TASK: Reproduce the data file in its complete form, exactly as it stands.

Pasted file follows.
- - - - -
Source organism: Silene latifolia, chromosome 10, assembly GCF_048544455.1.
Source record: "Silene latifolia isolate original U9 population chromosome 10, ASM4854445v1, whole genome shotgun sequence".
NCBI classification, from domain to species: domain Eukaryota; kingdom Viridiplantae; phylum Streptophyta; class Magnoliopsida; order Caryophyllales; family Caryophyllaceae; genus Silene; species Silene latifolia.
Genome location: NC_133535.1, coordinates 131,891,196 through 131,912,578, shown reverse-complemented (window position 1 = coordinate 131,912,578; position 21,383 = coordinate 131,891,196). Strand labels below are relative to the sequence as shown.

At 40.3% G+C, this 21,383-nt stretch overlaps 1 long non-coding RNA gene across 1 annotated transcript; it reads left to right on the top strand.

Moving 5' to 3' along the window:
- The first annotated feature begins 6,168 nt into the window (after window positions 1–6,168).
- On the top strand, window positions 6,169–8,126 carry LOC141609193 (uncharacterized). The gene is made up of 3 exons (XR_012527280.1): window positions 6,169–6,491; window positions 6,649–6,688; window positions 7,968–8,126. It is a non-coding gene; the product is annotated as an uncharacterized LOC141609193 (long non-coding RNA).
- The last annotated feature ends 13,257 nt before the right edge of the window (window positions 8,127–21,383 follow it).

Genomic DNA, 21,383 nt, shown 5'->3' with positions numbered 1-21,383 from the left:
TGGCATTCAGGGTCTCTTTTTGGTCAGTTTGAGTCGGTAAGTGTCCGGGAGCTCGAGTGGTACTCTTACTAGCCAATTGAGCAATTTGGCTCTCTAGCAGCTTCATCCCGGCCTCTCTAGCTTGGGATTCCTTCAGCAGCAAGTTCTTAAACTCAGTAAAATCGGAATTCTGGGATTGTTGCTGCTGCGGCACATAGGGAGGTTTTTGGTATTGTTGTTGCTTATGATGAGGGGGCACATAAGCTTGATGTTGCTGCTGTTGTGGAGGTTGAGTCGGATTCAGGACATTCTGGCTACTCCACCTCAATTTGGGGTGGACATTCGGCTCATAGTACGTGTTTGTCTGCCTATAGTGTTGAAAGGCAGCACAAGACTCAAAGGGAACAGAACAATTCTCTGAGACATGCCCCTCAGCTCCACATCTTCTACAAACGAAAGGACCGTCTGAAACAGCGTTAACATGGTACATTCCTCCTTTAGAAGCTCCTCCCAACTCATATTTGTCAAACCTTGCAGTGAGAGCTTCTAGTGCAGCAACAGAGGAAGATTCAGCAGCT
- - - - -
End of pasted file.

Source organism: Silene latifolia, chromosome 10, assembly GCF_048544455.1.
Source record: "Silene latifolia isolate original U9 population chromosome 10, ASM4854445v1, whole genome shotgun sequence".
NCBI classification, from domain to species: domain Eukaryota; kingdom Viridiplantae; phylum Streptophyta; class Magnoliopsida; order Caryophyllales; family Caryophyllaceae; genus Silene; species Silene latifolia.
Genome location: NC_133535.1, coordinates 131,891,196 through 131,912,578, shown reverse-complemented (window position 1 = coordinate 131,912,578; position 21,383 = coordinate 131,891,196). Strand labels below are relative to the sequence as shown.

At 40.3% G+C, this 21,383-nt stretch overlaps 1 long non-coding RNA gene across 1 annotated transcript; it reads left to right on the top strand.

Moving 5' to 3' along the window:
- The first annotated feature begins 6,168 nt into the window (after window positions 1–6,168).
- On the top strand, window positions 6,169–8,126 carry LOC141609193 (uncharacterized). The gene is made up of 3 exons (XR_012527280.1): window positions 6,169–6,491; window positions 6,649–6,688; window positions 7,968–8,126. It is a non-coding gene; the product is annotated as an uncharacterized LOC141609193 (long non-coding RNA).
- The last annotated feature ends 13,257 nt before the right edge of the window (window positions 8,127–21,383 follow it).

Genomic DNA, 21,383 nt, shown 5'->3' with positions numbered 1-21,383 from the left:
TGGCATTCAGGGTCTCTTTTTGGTCAGTTTGAGTCGGTAAGTGTCCGGGAGCTCGAGTGGTACTCTTACTAGCCAATTGAGCAATTTGGCTCTCTAGCAGCTTCATCCCGGCCTCTCTAGCTTGGGATTCCTTCAGCAGCAAGTTCTTAAACTCAGTAAAATCGGAATTCTGGGATTGTTGCTGCTGCGGCACATAGGGAGGTTTTTGGTATTGTTGTTGCTTATGATGAGGGGGCACATAAGCTTGATGTTGCTGCTGTTGTGGAGGTTGAGTCGGATTCAGGACATTCTGGCTACTCCACCTCAATTTGGGGTGGACATTCGGCTCATAGTACGTGTTTGTCTGCCTATAGTGTTGAAAGGCAGCACAAGACTCAAAGGGAACAGAACAATTCTCTGAGACATGCCCCTCAGCTCCACATCTTCTACAAACGAAAGGACCGTCTGAAACAGCGTTAACATGGTACATTCCTCCTTTAGAAGCTCCTCCCAACTCATATTTGTCAAACCTTGCAGTGAGAGCTTCTAGTGCAGCAACAGAGGAAGATTCAGCAGCT